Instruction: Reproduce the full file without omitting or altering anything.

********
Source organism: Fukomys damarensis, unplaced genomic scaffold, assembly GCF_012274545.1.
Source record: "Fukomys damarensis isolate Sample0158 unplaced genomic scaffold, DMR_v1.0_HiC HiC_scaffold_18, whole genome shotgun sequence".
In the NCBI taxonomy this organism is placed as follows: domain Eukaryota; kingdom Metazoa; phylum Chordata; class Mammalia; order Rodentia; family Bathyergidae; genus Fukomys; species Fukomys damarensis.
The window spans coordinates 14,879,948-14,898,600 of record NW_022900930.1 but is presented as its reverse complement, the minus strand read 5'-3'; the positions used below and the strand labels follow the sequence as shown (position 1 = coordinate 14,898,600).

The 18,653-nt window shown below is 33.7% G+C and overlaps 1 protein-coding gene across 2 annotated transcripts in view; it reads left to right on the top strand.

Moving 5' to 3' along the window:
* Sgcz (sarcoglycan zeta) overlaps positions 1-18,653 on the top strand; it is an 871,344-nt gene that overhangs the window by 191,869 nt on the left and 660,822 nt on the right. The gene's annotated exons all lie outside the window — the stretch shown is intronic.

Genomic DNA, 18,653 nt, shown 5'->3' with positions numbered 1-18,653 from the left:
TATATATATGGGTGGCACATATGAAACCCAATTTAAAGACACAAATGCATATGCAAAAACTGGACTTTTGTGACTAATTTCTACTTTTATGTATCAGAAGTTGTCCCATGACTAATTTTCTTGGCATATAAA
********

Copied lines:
Source organism: Fukomys damarensis, unplaced genomic scaffold, assembly GCF_012274545.1.
Source record: "Fukomys damarensis isolate Sample0158 unplaced genomic scaffold, DMR_v1.0_HiC HiC_scaffold_18, whole genome shotgun sequence".
In the NCBI taxonomy this organism is placed as follows: domain Eukaryota; kingdom Metazoa; phylum Chordata; class Mammalia; order Rodentia; family Bathyergidae; genus Fukomys; species Fukomys damarensis.
The window spans coordinates 14,879,948-14,898,600 of record NW_022900930.1 but is presented as its reverse complement, the minus strand read 5'-3'; the positions used below and the strand labels follow the sequence as shown (position 1 = coordinate 14,898,600).

The 18,653-nt window shown below is 33.7% G+C and overlaps 1 protein-coding gene across 2 annotated transcripts in view; it reads left to right on the top strand.

Moving 5' to 3' along the window:
* Sgcz (sarcoglycan zeta) overlaps positions 1-18,653 on the top strand; it is an 871,344-nt gene that overhangs the window by 191,869 nt on the left and 660,822 nt on the right. The gene's annotated exons all lie outside the window — the stretch shown is intronic.

Genomic DNA, 18,653 nt, shown 5'->3' with positions numbered 1-18,653 from the left:
TATATATATGGGTGGCACATATGAAACCCAATTTAAAGACACAAATGCATATGCAAAAACTGGACTTTTGTGACTAATTTCTACTTTTATGTATCAGAAGTTGTCCCATGACTAATTTTCTTGGCATATAAA